Canada’s New Legislation Banns Whales and Dolphins to Be Held in Captivity

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Animal rights activists have won the game. They celebrate the news in social media with hashtags #EmptyTheTanks and #FreeWilly. 

New legislation is banning whales, dolphins and porpoises to be bred and held in captivity. Fines of up to 200,000 Canadian dollars (about $150,000) can be charged for violations. 

There are some exceptions: Marine mammals already captive will be allowed to remain so. And if rehabilitation from some injury is required, the animal can be retained for a necessary period. Such purposes as of licensed scientific research have their privileges as well.



Rebecca Aldworth, Executive Director of HSI/Canada stated: “Whales and dolphins don’t belong in tanks, and the inherent suffering these highly social and intelligent animals endure in intensive confinement can no longer be tolerated.”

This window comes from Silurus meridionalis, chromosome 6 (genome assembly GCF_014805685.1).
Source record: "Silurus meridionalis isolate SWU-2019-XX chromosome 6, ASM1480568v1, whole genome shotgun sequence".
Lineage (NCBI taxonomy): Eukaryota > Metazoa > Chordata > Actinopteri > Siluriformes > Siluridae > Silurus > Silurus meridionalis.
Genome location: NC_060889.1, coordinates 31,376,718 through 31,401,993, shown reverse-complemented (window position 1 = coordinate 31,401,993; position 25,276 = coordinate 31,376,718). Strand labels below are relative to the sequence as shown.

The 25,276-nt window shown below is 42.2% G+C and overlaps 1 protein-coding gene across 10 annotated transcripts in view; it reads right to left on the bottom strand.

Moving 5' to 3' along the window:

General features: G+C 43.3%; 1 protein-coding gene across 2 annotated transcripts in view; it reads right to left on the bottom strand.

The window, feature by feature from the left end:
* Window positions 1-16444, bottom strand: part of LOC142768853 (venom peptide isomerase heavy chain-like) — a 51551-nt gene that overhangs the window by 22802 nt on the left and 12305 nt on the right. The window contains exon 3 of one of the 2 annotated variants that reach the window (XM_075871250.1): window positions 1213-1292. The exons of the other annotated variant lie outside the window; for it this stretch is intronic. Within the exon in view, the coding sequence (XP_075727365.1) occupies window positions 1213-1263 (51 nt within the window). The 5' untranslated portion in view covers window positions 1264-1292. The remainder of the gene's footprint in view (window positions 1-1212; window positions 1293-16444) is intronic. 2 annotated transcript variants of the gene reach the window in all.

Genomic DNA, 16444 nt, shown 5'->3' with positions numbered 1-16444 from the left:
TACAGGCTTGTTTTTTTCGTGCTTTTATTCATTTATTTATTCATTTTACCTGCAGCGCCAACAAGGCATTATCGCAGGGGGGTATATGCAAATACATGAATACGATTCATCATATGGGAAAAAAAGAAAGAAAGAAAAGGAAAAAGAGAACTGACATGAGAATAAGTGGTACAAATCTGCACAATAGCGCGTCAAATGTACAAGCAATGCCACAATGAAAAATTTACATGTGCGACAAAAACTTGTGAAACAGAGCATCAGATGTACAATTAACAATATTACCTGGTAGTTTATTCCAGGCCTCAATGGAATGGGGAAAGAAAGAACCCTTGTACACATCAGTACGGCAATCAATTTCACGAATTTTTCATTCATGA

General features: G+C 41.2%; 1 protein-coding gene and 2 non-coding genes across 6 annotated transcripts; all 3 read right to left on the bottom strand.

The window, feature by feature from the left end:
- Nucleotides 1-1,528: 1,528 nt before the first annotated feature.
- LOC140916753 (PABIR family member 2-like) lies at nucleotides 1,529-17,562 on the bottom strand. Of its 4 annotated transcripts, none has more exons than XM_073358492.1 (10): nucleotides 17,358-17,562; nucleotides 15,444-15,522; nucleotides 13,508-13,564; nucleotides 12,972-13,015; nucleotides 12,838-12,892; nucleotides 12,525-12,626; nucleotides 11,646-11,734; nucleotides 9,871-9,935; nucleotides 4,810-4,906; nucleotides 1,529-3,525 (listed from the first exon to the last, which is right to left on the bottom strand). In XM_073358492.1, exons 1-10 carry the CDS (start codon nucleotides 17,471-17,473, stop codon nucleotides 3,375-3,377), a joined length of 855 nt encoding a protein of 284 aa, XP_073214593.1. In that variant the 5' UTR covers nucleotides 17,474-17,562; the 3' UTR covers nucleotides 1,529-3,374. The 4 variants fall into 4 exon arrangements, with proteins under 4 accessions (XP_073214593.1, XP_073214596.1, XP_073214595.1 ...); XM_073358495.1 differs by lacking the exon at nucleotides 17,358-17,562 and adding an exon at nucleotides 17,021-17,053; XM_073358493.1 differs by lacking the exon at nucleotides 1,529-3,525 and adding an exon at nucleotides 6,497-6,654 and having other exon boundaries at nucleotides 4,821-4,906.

The measure, known as the Ending the Captivity of Whales and Dolphins Act, was introduced in 2015 by a senator Wilfred Moore of Nova Scotia. In 2018 Canada’s Senate passed the measure. The legislation passed into law in 2019.



The measure impacts Marineland (the Niagara Falls amusement park and zoo). The CBC reports that Marineland “owns about 61 of these animals, — 55 beluga whales, five bottlenose dolphins and one orca, or “killer whale.” Nevertheless, the park complied with the measure. 



The Vancouver Aquarium stated that it would no longer keep dolphins and whales for display. Parks in the U.S. announce that they were stopping breeding and holding whales in captivity and directing their focus on to marine mammal rescue operations. 

The public believes that the continuing importation and display of these intelligent and sociable mammals is unethical.

Read more: An Endangered Species Success Story: A Population of Humpback Whales in the South Atlantic Has Recovered From the Brink of Extinction

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